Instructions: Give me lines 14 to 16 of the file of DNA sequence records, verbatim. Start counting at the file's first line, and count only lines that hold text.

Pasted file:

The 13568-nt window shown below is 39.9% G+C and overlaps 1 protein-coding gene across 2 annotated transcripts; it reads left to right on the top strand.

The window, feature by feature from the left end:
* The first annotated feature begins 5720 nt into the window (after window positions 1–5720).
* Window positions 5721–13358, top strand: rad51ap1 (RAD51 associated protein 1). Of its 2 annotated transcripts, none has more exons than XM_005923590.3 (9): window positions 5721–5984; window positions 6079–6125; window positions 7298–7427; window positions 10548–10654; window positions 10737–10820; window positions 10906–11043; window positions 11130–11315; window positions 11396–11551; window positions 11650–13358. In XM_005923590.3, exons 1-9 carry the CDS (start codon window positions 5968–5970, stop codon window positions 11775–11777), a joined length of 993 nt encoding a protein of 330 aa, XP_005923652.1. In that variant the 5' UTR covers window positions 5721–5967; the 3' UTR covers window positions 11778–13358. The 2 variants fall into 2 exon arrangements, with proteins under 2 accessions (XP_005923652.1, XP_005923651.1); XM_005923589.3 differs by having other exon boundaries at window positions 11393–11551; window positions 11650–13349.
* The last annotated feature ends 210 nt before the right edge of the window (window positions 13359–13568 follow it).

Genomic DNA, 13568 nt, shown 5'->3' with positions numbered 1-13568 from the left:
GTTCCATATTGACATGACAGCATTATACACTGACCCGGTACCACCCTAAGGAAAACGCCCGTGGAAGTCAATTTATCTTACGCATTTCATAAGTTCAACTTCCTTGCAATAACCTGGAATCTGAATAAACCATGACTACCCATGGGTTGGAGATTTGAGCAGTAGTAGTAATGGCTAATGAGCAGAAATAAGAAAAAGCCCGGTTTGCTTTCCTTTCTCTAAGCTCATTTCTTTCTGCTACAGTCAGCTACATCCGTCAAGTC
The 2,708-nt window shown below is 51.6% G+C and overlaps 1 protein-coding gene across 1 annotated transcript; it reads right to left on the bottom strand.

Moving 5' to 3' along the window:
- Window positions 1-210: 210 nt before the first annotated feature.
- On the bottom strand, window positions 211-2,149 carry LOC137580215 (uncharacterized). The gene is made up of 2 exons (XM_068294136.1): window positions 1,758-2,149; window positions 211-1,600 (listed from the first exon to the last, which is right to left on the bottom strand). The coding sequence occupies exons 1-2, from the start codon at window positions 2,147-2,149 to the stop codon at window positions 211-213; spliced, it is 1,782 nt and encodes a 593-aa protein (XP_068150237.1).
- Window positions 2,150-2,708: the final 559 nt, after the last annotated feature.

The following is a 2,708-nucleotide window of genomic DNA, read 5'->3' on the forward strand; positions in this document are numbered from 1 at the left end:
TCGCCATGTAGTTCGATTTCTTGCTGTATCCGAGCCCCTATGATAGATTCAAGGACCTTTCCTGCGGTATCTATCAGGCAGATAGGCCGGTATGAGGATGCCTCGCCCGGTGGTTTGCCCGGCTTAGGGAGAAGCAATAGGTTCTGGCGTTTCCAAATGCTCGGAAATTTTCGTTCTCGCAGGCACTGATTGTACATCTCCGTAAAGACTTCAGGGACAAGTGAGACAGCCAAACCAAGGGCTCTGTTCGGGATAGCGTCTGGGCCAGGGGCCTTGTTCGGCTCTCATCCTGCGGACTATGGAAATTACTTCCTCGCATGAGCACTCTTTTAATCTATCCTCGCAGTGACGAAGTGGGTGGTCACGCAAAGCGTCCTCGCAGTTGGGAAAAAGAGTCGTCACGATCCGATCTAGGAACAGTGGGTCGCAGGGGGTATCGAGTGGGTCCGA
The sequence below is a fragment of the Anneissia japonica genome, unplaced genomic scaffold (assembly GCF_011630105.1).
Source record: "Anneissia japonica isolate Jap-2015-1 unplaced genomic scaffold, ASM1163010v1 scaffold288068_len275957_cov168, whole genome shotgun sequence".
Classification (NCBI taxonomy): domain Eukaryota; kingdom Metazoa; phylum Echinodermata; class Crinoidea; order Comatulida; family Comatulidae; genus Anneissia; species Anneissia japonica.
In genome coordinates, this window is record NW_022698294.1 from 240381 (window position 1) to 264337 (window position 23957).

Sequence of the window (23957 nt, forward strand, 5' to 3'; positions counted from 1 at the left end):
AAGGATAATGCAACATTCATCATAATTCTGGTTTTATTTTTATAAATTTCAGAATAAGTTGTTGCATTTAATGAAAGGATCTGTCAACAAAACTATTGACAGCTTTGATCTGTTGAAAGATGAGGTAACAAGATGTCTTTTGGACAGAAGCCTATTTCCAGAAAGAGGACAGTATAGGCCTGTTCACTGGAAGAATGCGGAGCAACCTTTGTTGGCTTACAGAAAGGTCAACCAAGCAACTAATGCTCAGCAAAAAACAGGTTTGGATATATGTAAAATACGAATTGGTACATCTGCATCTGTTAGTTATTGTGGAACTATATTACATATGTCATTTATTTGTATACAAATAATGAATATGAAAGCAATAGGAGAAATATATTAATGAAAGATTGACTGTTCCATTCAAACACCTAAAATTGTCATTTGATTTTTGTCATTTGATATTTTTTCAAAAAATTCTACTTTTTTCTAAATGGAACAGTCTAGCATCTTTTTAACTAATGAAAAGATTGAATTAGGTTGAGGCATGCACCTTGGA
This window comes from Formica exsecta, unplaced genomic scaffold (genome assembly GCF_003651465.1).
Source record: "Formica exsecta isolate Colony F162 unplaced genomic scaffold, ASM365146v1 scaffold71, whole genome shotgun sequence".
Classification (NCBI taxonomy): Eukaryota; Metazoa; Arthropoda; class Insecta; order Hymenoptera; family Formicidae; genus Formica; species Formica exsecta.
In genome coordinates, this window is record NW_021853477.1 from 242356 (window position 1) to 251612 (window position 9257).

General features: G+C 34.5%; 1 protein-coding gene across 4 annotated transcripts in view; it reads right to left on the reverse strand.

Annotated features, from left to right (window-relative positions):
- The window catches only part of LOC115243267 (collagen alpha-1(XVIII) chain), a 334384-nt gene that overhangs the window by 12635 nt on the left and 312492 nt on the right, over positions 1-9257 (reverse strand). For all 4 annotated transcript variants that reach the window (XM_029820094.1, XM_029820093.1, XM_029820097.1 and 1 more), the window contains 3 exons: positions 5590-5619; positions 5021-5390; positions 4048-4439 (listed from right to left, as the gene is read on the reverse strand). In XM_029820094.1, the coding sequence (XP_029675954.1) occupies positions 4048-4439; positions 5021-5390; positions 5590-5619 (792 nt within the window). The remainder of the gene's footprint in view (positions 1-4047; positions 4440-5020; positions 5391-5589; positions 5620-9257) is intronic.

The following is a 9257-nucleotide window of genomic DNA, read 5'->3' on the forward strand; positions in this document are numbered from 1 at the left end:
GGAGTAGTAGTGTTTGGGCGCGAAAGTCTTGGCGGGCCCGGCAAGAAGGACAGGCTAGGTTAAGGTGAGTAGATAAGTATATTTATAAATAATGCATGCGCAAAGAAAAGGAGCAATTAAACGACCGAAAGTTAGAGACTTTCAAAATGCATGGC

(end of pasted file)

TCGCCATGTAGTTCGATTTCTTGCTGTATCCGAGCCCCTATGATAGATTCAAGGACCTTTCCTGCGGTATCTATCAGGCAGATAGGCCGGTATGAGGATGCCTCGCCCGGTGGTTTGCCCGGCTTAGGGAGAAGCAATAGGTTCTGGCGTTTCCAAATGCTCGGAAATTTTCGTTCTCGCAGGCACTGATTGTACATCTCCGTAAAGACTTCAGGGACAAGTGAGACAGCCAAACCAAGGGCTCTGTTCGGGATAGCGTCTGGGCCAGGGGCCTTGTTCGGCTCTCATCCTGCGGACTATGGAAATTACTTCCTCGCATGAGCACTCTTTTAATCTATCCTCGCAGTGACGAAGTGGGTGGTCACGCAAAGCGTCCTCGCAGTTGGGAAAAAGAGTCGTCACGATCCGATCTAGGAACAGTGGGTCGCAGGGGGTATCGAGTGGGTCCGA
The sequence below is a fragment of the Anneissia japonica genome, unplaced genomic scaffold (assembly GCF_011630105.1).
Source record: "Anneissia japonica isolate Jap-2015-1 unplaced genomic scaffold, ASM1163010v1 scaffold288068_len275957_cov168, whole genome shotgun sequence".